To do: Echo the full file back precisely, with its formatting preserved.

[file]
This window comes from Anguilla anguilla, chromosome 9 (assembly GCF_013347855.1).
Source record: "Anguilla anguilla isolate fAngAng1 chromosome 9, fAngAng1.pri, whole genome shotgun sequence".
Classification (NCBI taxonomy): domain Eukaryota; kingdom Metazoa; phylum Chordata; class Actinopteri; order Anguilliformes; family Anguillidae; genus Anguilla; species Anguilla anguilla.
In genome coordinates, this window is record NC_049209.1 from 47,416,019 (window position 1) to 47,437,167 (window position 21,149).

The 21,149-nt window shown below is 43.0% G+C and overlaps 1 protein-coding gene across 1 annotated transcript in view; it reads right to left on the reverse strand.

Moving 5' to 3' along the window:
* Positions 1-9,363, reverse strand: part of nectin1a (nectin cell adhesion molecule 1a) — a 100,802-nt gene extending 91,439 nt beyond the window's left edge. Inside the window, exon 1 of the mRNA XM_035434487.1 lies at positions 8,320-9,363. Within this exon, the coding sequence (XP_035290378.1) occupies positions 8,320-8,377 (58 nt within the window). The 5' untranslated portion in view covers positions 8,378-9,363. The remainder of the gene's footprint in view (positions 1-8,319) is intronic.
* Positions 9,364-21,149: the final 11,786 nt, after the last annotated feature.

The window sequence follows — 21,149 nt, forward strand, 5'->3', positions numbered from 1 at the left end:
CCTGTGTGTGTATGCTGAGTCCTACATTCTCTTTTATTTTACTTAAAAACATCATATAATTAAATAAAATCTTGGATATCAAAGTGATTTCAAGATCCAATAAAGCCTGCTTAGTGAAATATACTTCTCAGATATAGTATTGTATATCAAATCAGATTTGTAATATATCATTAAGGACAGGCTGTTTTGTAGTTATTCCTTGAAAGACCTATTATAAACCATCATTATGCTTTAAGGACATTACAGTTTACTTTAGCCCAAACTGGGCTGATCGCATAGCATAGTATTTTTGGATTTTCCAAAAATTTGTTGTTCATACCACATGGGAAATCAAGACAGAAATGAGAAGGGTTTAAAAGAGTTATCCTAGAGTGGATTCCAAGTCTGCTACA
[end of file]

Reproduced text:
This window comes from Anguilla anguilla, chromosome 9 (assembly GCF_013347855.1).
Source record: "Anguilla anguilla isolate fAngAng1 chromosome 9, fAngAng1.pri, whole genome shotgun sequence".
Classification (NCBI taxonomy): domain Eukaryota; kingdom Metazoa; phylum Chordata; class Actinopteri; order Anguilliformes; family Anguillidae; genus Anguilla; species Anguilla anguilla.
In genome coordinates, this window is record NC_049209.1 from 47,416,019 (window position 1) to 47,437,167 (window position 21,149).

The 21,149-nt window shown below is 43.0% G+C and overlaps 1 protein-coding gene across 1 annotated transcript in view; it reads right to left on the reverse strand.

Moving 5' to 3' along the window:
* Positions 1-9,363, reverse strand: part of nectin1a (nectin cell adhesion molecule 1a) — a 100,802-nt gene extending 91,439 nt beyond the window's left edge. Inside the window, exon 1 of the mRNA XM_035434487.1 lies at positions 8,320-9,363. Within this exon, the coding sequence (XP_035290378.1) occupies positions 8,320-8,377 (58 nt within the window). The 5' untranslated portion in view covers positions 8,378-9,363. The remainder of the gene's footprint in view (positions 1-8,319) is intronic.
* Positions 9,364-21,149: the final 11,786 nt, after the last annotated feature.

The window sequence follows — 21,149 nt, forward strand, 5'->3', positions numbered from 1 at the left end:
CCTGTGTGTGTATGCTGAGTCCTACATTCTCTTTTATTTTACTTAAAAACATCATATAATTAAATAAAATCTTGGATATCAAAGTGATTTCAAGATCCAATAAAGCCTGCTTAGTGAAATATACTTCTCAGATATAGTATTGTATATCAAATCAGATTTGTAATATATCATTAAGGACAGGCTGTTTTGTAGTTATTCCTTGAAAGACCTATTATAAACCATCATTATGCTTTAAGGACATTACAGTTTACTTTAGCCCAAACTGGGCTGATCGCATAGCATAGTATTTTTGGATTTTCCAAAAATTTGTTGTTCATACCACATGGGAAATCAAGACAGAAATGAGAAGGGTTTAAAAGAGTTATCCTAGAGTGGATTCCAAGTCTGCTACA